The rule also means the party found at fault by the court must compensate the victim based on their degree of responsibility. For instance, a driver deemed 80% at fault must pay 80% of the damages the injured party has sustained. Additionally, for multi-vehicle accidents, the defendants may share fault and hold responsibility for their percentage of damages. However, the court can also determine whether two or more individuals can be treated as a single entity for contribution purposes.
Motorcycle riders and other road users involved in an accident are encouraged to consult with an experienced personal injury attorney as soon as possible to ensure they receive the compensation they deserve.
Legal Resources for Washington State Motorcycle Accident Victims
This Washington State Bar Association project connects low-income motorcycle accident victims to personal injury attorneys who can protect their legal rights and interests. It has a list of volunteer lawyer programs sorted by county. Moreover, the association has a Moderate Means Program that aims to offer legal solutions with reduced fees to moderate-income plaintiffs.
Washington Law Help is a free legal guide for low-income motorcycle accident victims. It provides access to learning materials and tools that can help people get basic information for their case, such as forms and detailed instructions. It has 18 offices throughout the state and a directory connecting people to different legal aid organizations.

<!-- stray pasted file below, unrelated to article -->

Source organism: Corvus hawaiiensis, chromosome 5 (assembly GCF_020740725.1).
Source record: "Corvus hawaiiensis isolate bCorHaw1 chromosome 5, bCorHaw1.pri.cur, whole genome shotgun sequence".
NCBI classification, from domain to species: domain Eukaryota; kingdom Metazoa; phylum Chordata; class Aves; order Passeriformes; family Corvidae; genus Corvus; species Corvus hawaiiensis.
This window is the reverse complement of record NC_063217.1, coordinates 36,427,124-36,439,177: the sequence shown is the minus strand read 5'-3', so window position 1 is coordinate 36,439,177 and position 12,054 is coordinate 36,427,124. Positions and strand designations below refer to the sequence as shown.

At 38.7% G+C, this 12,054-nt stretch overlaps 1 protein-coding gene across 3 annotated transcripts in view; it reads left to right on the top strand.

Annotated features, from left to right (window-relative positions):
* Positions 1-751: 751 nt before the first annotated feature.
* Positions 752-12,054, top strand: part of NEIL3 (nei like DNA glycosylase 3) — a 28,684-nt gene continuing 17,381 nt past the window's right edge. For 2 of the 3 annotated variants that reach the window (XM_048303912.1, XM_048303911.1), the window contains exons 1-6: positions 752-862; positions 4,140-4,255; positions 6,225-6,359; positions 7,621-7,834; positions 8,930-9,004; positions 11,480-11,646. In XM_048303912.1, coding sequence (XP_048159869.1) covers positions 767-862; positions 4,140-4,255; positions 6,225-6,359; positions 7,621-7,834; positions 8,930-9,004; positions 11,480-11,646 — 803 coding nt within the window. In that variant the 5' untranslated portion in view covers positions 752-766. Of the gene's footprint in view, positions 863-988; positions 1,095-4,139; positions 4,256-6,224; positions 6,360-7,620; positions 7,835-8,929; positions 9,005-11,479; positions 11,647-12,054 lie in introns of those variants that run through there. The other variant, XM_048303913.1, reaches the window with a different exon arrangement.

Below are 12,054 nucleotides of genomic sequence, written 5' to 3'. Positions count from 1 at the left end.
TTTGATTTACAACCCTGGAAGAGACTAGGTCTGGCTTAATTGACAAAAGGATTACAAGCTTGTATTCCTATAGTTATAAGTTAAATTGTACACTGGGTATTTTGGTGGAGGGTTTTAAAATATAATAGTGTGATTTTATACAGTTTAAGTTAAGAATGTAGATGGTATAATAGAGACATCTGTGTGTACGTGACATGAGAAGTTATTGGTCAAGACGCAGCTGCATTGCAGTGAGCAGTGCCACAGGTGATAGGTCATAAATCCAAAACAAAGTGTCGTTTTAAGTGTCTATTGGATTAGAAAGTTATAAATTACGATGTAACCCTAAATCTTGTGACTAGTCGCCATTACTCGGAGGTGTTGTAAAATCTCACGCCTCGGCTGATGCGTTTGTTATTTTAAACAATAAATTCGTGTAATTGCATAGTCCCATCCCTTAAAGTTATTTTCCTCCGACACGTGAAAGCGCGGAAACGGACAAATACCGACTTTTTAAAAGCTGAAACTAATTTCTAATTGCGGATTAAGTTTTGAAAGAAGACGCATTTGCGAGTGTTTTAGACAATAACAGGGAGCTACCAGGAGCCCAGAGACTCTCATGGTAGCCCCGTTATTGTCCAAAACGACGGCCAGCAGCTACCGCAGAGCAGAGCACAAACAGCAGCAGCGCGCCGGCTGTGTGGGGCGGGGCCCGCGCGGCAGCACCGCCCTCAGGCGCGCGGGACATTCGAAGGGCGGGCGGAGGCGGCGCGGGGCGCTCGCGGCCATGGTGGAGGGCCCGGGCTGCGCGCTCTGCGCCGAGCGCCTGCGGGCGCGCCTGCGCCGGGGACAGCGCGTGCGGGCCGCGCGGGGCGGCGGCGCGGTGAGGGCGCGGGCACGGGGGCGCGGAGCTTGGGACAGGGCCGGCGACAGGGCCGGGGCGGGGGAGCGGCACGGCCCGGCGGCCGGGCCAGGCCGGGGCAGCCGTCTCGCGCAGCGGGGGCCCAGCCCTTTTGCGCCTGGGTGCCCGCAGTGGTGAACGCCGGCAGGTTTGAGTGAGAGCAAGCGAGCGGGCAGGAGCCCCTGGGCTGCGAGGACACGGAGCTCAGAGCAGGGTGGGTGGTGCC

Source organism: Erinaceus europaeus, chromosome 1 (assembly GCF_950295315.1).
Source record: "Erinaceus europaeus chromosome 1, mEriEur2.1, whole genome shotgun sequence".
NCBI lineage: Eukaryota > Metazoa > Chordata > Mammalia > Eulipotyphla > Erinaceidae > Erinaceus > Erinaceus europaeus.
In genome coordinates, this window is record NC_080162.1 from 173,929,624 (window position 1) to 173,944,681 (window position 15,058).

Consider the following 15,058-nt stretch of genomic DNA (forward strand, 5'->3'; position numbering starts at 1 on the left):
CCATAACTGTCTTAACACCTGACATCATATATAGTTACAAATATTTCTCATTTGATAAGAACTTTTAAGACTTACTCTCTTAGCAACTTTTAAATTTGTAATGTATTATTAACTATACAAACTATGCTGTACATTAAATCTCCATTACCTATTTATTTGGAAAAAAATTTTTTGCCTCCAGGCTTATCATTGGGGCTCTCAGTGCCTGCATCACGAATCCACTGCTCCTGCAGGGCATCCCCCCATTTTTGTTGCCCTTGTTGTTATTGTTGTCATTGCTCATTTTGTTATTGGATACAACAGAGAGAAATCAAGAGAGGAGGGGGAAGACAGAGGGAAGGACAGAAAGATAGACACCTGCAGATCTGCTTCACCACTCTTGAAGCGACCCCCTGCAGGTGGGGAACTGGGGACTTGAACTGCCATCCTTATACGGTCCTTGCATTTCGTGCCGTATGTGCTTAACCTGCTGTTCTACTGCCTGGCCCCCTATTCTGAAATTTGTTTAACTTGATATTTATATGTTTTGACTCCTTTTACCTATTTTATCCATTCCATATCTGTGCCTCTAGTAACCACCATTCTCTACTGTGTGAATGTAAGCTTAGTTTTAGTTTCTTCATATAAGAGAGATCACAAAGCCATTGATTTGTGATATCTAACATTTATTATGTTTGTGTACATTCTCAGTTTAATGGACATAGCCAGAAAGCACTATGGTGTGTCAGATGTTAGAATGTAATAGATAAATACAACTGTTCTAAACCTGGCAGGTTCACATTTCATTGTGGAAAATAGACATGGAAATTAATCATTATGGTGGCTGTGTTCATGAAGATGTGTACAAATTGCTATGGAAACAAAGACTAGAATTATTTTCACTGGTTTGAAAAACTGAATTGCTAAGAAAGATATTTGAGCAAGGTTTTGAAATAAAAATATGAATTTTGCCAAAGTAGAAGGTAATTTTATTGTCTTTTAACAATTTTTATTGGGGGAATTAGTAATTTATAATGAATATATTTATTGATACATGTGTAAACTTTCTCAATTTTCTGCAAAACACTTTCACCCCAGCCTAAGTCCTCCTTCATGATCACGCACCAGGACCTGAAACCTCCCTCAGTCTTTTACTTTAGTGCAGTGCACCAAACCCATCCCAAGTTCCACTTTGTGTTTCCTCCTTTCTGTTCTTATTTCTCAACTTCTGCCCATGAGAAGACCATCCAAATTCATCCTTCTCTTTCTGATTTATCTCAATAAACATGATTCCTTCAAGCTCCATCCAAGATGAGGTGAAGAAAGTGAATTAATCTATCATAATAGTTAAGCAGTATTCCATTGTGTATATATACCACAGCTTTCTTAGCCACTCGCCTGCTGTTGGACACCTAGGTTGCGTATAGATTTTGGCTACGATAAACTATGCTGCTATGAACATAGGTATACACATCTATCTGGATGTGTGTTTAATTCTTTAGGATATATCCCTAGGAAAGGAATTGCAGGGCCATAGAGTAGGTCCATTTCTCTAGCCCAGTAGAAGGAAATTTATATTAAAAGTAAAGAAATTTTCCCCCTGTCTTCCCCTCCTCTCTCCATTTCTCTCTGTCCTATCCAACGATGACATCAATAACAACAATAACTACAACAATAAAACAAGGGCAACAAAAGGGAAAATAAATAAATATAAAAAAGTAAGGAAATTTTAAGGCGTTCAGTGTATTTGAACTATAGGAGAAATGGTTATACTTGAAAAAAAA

The Washington Pro Bono Council is a team of lawyers providing free legal aid to people who don’t know who to contact or who cannot afford a lawyer. It can assist motorcycle accident victims throughout the legal process. The site also contains a directory of volunteer lawyer programs per county.
The Washington State Patrol offers information on how motorcycle accident victims and their families can submit civilian reports and check collision statistics. People can also request a collision report online or by mail. They can use this as evidence when seeking compensation from insurance companies or in lawsuits.
The Washington State Motorcycle Operator’s Manual offers guidelines for beginners and advanced operators of two-wheel and three-wheel vehicles. It covers topics such as motorcycle endorsements, permits, rider courses, protective gear, and equipment requirements. It also gives an overview of the state’s traffic laws and regulations, street strategies, and roadway management. Additionally, the manual educates drivers on how to ride safely.
This website provides access to up-to-date travel data and traffic conditions, including real-time route times, road and bridge construction, and weather information. It can help locals and travelers plan their journeys and make informed decisions while traveling. Additionally, the site can assist road users in navigating local roadways safely and efficiently.